As I waited for my work as a fan to start, I spent a lot of my time exploring the town. Taking in the old sights. Remembering things I’d rather forget. Spending the last of my money on some stuff for sandwiches. As I painted and my stomach grumbled, I laughed at the thought I was pretty much a ‘starving artist’ at the moment.
One good thing about my work, though, was the fact I had a carpool. I wouldn’t have to walk to the theater everyday. I introduced myself and the man sort of glared at me. I gulped and looked down at my lap.
“I’m Donald Brown,” he grumbled, casting me a sideways look.
“What do you do?” I asked, giving him a small smile and trying to be friendly. The look on his face was rather discouraging but if we were gonna be driving together every morning for a while then I might as well give it a shot.
Whoever he was gripped the steering wheel so tightly that his knuckles went white. I buckled up just as he peeled out into the lane. I pressed back against my seat, feeling more nervous. I really hoped this guy was a better driver than he was conversationalist.
The day didn’t turn out so bad. As a ‘fan’ I got to listen to bands warm up and cheer them on. I also walked around town and if I saw anyone near a poster that advertised a gig coming up I’d stop and make a big deal over it.
Turned out he was assistant manager and was only carpooling for me since the band manager had asked him to. He obviously didn’t like me and the tension in the car made me really nervous. I wondered if he was like this for everyone or if maybe I was a special case. That, naturally, had me worried if these people knew my history–knew who I was.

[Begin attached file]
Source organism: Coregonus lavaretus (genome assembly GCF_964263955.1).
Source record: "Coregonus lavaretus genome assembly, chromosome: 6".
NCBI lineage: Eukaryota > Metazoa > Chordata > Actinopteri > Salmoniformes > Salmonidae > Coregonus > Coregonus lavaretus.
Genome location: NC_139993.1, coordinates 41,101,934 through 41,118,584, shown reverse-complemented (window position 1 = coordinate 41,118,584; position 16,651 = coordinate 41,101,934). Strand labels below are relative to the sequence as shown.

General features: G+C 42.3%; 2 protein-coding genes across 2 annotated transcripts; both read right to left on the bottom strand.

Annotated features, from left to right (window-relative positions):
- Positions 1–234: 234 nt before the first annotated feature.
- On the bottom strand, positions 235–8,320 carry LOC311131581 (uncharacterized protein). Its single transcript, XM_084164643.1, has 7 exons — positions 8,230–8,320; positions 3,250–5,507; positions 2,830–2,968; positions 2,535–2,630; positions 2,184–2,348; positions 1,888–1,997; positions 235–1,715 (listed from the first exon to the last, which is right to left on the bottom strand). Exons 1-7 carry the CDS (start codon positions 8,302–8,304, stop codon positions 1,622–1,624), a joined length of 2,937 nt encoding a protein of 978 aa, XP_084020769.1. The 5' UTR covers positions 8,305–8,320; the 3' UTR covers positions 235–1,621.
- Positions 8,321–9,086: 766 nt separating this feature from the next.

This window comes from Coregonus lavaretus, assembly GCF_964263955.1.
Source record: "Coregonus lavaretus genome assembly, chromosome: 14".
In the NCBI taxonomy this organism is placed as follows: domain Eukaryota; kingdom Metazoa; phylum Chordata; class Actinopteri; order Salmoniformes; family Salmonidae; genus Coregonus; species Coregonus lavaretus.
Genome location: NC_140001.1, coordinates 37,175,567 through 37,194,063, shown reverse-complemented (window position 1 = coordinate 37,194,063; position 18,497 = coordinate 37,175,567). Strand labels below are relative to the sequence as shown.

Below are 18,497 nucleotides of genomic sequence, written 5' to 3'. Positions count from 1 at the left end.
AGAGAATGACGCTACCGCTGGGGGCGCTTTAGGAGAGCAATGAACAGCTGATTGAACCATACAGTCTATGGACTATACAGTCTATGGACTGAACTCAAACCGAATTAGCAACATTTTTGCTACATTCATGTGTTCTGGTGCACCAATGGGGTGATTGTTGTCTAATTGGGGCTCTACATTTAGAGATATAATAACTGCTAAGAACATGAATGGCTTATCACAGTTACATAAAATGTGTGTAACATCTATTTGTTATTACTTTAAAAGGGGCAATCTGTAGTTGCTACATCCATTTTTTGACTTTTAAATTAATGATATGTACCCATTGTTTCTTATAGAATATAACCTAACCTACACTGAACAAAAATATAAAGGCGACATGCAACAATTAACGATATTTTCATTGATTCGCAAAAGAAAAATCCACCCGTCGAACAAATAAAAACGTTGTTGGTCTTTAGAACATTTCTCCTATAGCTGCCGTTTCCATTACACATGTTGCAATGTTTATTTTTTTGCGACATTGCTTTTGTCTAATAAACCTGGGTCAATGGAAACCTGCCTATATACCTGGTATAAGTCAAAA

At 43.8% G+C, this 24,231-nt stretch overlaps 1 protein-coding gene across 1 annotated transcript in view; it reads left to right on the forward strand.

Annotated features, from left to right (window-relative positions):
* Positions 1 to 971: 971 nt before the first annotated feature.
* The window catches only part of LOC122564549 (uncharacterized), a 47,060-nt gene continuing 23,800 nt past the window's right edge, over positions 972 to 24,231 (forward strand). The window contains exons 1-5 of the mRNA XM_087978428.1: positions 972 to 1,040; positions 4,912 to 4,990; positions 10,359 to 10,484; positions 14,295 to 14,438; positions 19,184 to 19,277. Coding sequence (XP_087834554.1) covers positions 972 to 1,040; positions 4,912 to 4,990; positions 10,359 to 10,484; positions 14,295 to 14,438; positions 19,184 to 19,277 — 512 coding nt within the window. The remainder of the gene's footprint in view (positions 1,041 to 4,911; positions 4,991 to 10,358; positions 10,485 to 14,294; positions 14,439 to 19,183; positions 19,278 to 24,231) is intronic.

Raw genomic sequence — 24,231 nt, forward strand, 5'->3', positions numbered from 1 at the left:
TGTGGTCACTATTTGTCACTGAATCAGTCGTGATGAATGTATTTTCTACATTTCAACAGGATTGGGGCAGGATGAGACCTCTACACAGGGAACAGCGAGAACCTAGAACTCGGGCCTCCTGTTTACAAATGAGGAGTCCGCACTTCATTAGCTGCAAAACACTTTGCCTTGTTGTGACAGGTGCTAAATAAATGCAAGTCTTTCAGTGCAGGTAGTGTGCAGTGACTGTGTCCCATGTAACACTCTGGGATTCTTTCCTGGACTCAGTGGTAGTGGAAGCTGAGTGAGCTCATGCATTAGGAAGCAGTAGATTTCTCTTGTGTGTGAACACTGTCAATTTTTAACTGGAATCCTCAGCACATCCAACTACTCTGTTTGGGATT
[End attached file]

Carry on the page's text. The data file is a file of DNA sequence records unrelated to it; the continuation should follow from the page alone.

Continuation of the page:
Calcifer Danevbie, I thought miserably as we pulled up in front of my house. Monster.
I thanked him and he just grumbled something that might have been a ‘welcome’ but was probably more like ‘I hope you break your arm and I never have to carpool with you again’. Or something like that. You never know.
Penny came running as soon as I slid the door shut behind me. She asked how I did and I admitted I was exhausted. My throat hurt from cheering so much and my legs hurt from all the walking I had done. I fell into her arms, feeling very exhausted. “I’m just going to bed,” I said before disappearing into my bedroom.
Day two with Donald didn’t go any easier. He just grunted at me when I said hello, and grunted at me when I said goodbye. Since there was a concert going on that night, I didn’t need to run around town rallying up more fans. I stood outside the theater and made several comments on my phone to nobody about how TOTALLY AWESOME this band was. Then I got to see the concert and cheer and flail around like a maniac.
In the morning I woke up just as dawn was breaking. I stood in the front room, looking at my hands in the glow. It was so pretty that I decided to work on my painting again. If I got good enough, then I might be able to sell my paintings and bring in some more income.
“Penny, why don’t you read?” I asked, not even turning around to look at her. “I have a couple books, I’m sure you’d like them.”
“I’m okay,” she said, still watching me.
I shrugged one shoulder and dabbed some more paint on the canvas. “I feel bad that you don’t have anything to do,” I said, tossing my head to one side to get my bangs out of my eye. I loved my haircut but sometimes it did get slightly annoying.